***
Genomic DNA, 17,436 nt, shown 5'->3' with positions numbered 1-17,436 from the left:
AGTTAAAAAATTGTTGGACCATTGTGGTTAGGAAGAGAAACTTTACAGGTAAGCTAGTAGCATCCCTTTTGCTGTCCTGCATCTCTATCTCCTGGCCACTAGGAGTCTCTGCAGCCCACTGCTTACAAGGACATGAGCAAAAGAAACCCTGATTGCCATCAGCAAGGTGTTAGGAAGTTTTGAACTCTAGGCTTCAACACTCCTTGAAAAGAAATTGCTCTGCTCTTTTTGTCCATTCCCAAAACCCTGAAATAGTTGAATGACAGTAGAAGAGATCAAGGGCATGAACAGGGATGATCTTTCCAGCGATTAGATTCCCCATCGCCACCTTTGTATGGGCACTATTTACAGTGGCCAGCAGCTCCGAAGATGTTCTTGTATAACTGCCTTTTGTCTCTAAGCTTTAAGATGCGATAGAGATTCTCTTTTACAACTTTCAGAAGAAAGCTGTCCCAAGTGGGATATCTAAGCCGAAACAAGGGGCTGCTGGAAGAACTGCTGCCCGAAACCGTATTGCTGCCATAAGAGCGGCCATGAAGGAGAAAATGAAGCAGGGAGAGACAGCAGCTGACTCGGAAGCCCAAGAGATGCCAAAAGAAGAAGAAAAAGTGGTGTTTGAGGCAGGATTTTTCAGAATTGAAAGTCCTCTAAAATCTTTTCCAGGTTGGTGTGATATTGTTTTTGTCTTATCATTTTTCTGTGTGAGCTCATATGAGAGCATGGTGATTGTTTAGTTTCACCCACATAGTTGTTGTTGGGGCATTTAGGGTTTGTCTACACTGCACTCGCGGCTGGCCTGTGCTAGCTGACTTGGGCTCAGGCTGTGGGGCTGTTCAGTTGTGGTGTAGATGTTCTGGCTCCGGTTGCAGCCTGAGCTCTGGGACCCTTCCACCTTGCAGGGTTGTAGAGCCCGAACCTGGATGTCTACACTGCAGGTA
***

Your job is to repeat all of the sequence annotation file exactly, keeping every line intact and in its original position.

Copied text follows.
Genomic DNA, 17,436 nt, shown 5'->3' with positions numbered 1-17,436 from the left:
AGTTAAAAAATTGTTGGACCATTGTGGTTAGGAAGAGAAACTTTACAGGTAAGCTAGTAGCATCCCTTTTGCTGTCCTGCATCTCTATCTCCTGGCCACTAGGAGTCTCTGCAGCCCACTGCTTACAAGGACATGAGCAAAAGAAACCCTGATTGCCATCAGCAAGGTGTTAGGAAGTTTTGAACTCTAGGCTTCAACACTCCTTGAAAAGAAATTGCTCTGCTCTTTTTGTCCATTCCCAAAACCCTGAAATAGTTGAATGACAGTAGAAGAGATCAAGGGCATGAACAGGGATGATCTTTCCAGCGATTAGATTCCCCATCGCCACCTTTGTATGGGCACTATTTACAGTGGCCAGCAGCTCCGAAGATGTTCTTGTATAACTGCCTTTTGTCTCTAAGCTTTAAGATGCGATAGAGATTCTCTTTTACAACTTTCAGAAGAAAGCTGTCCCAAGTGGGATATCTAAGCCGAAACAAGGGGCTGCTGGAAGAACTGCTGCCCGAAACCGTATTGCTGCCATAAGAGCGGCCATGAAGGAGAAAATGAAGCAGGGAGAGACAGCAGCTGACTCGGAAGCCCAAGAGATGCCAAAAGAAGAAGAAAAAGTGGTGTTTGAGGCAGGATTTTTCAGAATTGAAAGTCCTCTAAAATCTTTTCCAGGTTGGTGTGATATTGTTTTTGTCTTATCATTTTTCTGTGTGAGCTCATATGAGAGCATGGTGATTGTTTAGTTTCACCCACATAGTTGTTGTTGGGGCATTTAGGGTTTGTCTACACTGCACTCGCGGCTGGCCTGTGCTAGCTGACTTGGGCTCAGGCTGTGGGGCTGTTCAGTTGTGGTGTAGATGTTCTGGCTCCGGTTGCAGCCTGAGCTCTGGGACCCTTCCACCTTGCAGGGTTGTAGAGCCCGAACCTGGATGTCTACACTGCAGGTA